The training program will cover essential HVAC&R knowledge for engineering graduates – professionals who are employed in consulting or contracting firms, but who have had little or no exposure to the HVAC&R industry before employment.
The pilot subject was “Introduction to HVAC&R – System Types and Applicability”, from the Fundamentals subject group.
The program will run for nine months, separated into two semesters. The content will be delivered online, with 100 hours’ worth of topics divided into four key areas: Fundamentals; Equipment and Components; Systems; and Practice and Performance.
Ben Cox, M.AIRAH, from Cundall was one of the participants in the subject pilot.
“The online delivery means that the AIRAH Graduate Training Program will be compatible with the busy life of a graduate,” Cox says. “It bridges the gap between university studies and the skills required to be a successful mechanical HVAC engineer. Recent experiences with various new recruits at my company show that this can be a difficult transition to manage, and as such, this course is very welcome.
“This course enables recent graduates to work toward defined and achievable goals in growing their knowledge to the required levels.”
Hughes says that graduate mechanical engineers often have very little – if any – knowledge of the HVAC&R industry until they are employed in it.
“The need for this course has existed for a long time,” Hughes says. “And AIRAH is now working to meet that need.”
The AIRAH Graduate Training Program will commence in April next year.
AIRAH Acoustics Workshop 2014 calls for abstracts
AIRAH is calling for abstracts for the Acoustics Workshop 2014, which will be held in Sydney on Thursday, September 18.
Boasting a theme of “Acoustics and sustainability: Conflict or harmony?” the one-day Acoustics Workshop 2014 is the inaugural event of its type for AIRAH.
AIRAH COO Neil Cox says that hosting the Acoustics Workshop 2014 aligns with AIRAH’s remit to advance the HVAC industry from a technical perspective.
“Acoustics can present real technical challenges for HVAC system designers,” Cox says. “Given the recent trend of lower-noise buildings – and many other issues around acoustics that designers are dealing with – we felt the time was right to host AIRAH’s inaugural Acoustics Workshop.”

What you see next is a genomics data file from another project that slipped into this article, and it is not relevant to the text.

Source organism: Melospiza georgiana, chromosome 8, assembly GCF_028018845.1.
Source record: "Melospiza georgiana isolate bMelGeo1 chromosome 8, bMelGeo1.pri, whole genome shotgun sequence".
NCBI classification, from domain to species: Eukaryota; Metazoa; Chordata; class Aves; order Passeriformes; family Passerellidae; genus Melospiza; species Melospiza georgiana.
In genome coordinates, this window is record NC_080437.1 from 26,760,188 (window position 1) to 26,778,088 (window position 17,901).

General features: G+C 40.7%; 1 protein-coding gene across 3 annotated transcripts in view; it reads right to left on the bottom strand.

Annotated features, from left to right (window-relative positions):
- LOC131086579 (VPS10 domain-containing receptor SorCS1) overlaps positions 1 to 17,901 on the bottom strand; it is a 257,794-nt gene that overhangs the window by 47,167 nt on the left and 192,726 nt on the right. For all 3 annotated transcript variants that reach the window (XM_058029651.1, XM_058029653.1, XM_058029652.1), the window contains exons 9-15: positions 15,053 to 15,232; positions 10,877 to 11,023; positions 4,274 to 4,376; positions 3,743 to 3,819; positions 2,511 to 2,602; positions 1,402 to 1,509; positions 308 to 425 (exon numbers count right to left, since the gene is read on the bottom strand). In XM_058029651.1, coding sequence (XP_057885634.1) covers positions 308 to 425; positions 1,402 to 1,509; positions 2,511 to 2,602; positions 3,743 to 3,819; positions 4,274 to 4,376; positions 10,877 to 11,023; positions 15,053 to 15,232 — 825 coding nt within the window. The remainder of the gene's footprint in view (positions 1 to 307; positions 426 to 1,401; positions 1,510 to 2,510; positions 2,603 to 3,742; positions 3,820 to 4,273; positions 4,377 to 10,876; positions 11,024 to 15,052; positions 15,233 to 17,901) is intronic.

AIRAH is calling for 200–300 word abstracts. Topics must be relevant to acoustics, and may include, but are not limited to:
Conference committee chair Matthew Stead, M.AIRAH, says acoustics and sustainability are closely linked, and this connection will be teased out during the conference.
- Acoustics and sustainability
- BIM and acoustics tools
- Building services acoustics, including HVAC
- Environmental design initiatives and acoustics
- Internal acoustics
- Open building spaces acoustics
- Standards and regulations
“Sustainable buildings – with chilled beams – are often quiet, and this can result in building acoustic problems such as reduced privacy,” Stead says.
“Some other connections are that increased thermal insulation requirements are complementary to acoustic requirements. And then there is the fact that improved equipment energy efficiency often results in lower plant noise levels.”
Stead says there are some challenging issues the HVAC industry is confronting in relation to acoustics, which the Acoustics Workshop 2014 aims to address.
“There are three big issues around acoustics in the HVAC space at the moment,” Stead says. “These relate to the extent of acoustic lining and associated costs, the cost of retrofitting when noise levels are excessive, and industry training and skills in acoustics.”
Submissions must include: a 100-word author biography, and high-resolution author photo.
Abstracts should be sent to AIRAH conference organiser Laura Atkinson by Monday, April 28. Email: email@example.com
For more information, visit www.airah.org.au/AcousticsWorkshop
The future approaches: Registrations open for The Future of HVAC 2014
Registrations are now open for one of the HVAC&R industry’s most groundbreaking and progressive conferences: AIRAH’s The Future of HVAC 2014 conference.
Now in its second year, the conference will be held at the Australian National Maritime Museum in Sydney on July 16–17. The Future of HVAC 2014 aims to explore diverse topics, including flexible construction techniques, multi-use buildings and how changing behaviours, perceptions and expectations will affect the HVAC industry.